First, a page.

Ottoman monuments in Greece are being misused in a major blow to the country's historical heritage and the cultural heritage of its Turkish minority.
In the years following Greek independence, many Ottoman buildings were converted into military prisons, cinemas, provincial offices, hostels and storage units.
Moreover, dozens of mosques were closed to worship, while others were converted to churches. Many buildings abandoned since this time have fallen into ruin.
Ankara believes the Turkish minority living in Greece’s Western Thrace region continues to face systematic discrimination and obstacles due to their cultural, ethnic and religious identity.
For example, while the Turks living in Komotini (Gümülcine in Turkish) had previously elected their own muftis (Muslim legal experts who have the authority to rule on local family and inheritance matters), the Greek state has started appointing its own mufti in the area under new protocols.
Religion is not the only sphere targeted by the state, according to the Turks of Western Thrace, who say their schools are being shut down, damaging their efforts to protect their identity. Sixty-five Turkish-language schools have been closed down in the past eight years, with the latest closure occurring in the village of Kalamokastro.
The Fethiye Mosque in Athens, built by Mehmet the Conqueror in 1458, is currently being used as an exhibition hall. The city's Tzisdaraki Mosque has also been repurposed as a ceramics museum.
Meanwhile, in the country's second-largest city, Thessaloniki, the Hamza Bey Mosque – the oldest in the city – has been closed due to restoration work aiming to transform the building into a museum. The iconic building, which was constructed in 1467, was previously converted into a movie theater. The city's Alaca Imaret Mosque, which is very nearly just as old, has also been turned into a museum. Thessaloniki's Yeni Mosque – built in 1904 – has long been closed to worship, with its minaret having been destroyed after the city was incorporated into modern Greece. At present, the building serves as an exhibition hall of the municipality.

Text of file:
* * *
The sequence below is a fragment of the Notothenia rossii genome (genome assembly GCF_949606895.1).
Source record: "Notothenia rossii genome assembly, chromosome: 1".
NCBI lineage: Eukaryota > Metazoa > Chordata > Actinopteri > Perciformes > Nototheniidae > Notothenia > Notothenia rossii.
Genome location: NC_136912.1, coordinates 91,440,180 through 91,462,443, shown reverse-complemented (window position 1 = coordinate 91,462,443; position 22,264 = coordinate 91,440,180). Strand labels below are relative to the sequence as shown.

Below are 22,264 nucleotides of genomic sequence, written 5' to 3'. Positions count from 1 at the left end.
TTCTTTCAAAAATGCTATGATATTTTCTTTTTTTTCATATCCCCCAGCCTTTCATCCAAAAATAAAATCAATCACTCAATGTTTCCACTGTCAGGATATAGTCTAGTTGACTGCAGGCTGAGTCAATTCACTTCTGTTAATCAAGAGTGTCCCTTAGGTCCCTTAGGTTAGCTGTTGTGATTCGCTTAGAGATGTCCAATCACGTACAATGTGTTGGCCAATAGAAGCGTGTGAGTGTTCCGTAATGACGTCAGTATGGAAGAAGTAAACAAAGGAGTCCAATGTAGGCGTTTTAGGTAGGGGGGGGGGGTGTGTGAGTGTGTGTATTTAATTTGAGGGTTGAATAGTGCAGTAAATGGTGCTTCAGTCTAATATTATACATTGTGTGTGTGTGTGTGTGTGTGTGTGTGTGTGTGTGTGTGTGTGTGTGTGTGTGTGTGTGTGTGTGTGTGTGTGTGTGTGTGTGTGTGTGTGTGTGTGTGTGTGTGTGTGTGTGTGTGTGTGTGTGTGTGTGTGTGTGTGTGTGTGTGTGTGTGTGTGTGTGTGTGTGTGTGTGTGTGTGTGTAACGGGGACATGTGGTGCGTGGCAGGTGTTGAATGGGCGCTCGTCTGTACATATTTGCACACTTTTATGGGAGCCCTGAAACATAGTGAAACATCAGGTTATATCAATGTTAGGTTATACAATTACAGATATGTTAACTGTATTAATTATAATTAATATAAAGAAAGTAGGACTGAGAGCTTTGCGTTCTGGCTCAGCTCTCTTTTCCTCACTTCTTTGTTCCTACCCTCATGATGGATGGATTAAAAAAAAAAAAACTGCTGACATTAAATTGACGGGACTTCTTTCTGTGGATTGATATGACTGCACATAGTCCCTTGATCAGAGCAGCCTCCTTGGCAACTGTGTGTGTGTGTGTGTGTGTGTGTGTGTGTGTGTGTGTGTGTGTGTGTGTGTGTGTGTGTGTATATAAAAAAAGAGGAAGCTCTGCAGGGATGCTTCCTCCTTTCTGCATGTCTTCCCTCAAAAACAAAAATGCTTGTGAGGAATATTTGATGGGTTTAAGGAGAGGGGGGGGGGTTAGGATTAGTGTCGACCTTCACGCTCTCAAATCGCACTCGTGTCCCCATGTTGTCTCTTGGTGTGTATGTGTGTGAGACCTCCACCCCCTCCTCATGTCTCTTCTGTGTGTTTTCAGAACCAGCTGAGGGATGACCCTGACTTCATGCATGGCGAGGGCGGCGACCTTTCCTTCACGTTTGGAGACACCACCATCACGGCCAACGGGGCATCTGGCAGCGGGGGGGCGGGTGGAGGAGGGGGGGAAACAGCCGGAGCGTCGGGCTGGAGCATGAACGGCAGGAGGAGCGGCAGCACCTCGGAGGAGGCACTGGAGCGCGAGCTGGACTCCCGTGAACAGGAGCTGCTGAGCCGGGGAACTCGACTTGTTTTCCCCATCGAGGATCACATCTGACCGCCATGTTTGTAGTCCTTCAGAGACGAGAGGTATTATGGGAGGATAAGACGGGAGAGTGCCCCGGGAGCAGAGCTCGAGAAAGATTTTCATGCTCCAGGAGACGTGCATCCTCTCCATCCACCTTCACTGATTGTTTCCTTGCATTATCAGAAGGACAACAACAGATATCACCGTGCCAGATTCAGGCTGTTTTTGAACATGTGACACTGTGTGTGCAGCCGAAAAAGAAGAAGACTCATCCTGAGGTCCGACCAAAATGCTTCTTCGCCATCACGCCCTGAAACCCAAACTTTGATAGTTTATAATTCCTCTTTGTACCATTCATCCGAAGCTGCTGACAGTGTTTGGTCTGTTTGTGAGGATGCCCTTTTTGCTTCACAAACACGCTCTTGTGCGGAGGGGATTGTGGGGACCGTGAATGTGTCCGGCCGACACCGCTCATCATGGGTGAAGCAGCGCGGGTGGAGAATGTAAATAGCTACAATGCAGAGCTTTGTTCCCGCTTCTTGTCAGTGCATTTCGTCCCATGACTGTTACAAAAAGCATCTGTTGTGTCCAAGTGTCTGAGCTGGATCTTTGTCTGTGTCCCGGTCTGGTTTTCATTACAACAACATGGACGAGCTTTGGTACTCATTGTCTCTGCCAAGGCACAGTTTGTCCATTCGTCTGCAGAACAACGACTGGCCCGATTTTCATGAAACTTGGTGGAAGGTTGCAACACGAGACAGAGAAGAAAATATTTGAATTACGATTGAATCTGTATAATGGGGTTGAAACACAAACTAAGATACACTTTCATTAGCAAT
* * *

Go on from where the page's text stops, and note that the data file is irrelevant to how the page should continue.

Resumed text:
At the same time, the White Tower, one of the most important Ottoman monuments in Thessaloniki, is promoted as a "Byzantine work" and symbol of the city.
Mosques and historical buildings in many other Greek cities such as Ioannina, Larissa and Kavala are also suffering from the same fate. The Aslan Pasha Mosque in the city of Ioannina, the Veli Pasha Mosque in Rethymno and the Zincirli Mosque, built in the 16th century in Serres, have all been converted into museums.
The rights of the about 150,000 Turks of Western Thrace were guaranteed under the 1923 Treaty of Lausanne, a pact forged in the aftermath of the Turkish War of Independence. Since then, however, the situation has steadily deteriorated. After a Greek junta came to power in 1967, the Turks of Western Thrace began to face harsher persecution by the Greek state. Following Turkey's 1974 peace operation in Cyprus to save Turkish Cypriots there, the Greek military junta eventually fell, but tight restrictions on the Turkish minority have persisted. By the early 1990s, some minority rights were restored but only partially. Problems regarding collective and civil rights continue, however, and additional suffering has resulted.
One of the most pressing problems for the Turkish minority in Western Thrace is the denial of their ethnic identity by the Greek state. Greece recognizes the minority in Western Thrace only in terms of religion, that is to say as a Muslim minority. Greece bases this policy on its misinterpretation of the Treaty of Lausanne, as the treaty in no way excludes consideration of the minority's Turkish identity. Indeed, in the 1950s, during an era of relatively good Turkish-Greek relations, Greece used to officially refer to the minority as the "Turkish minority." This stance started to change after the 1967 military junta began referring to the group as a "Muslim minority," a policy that continues today.
Throughout the 1980s, Greece even banned associations that had the word "Turkish" in their names. The European Court of Human Rights ruled against Greece on this matter in 2008, but Greece has defied the rulings, refusing to implement the changes needed. Under this draconian policy, all Turkish minority associations that contain the word "Turkish" in their names remain forbidden in Greece.
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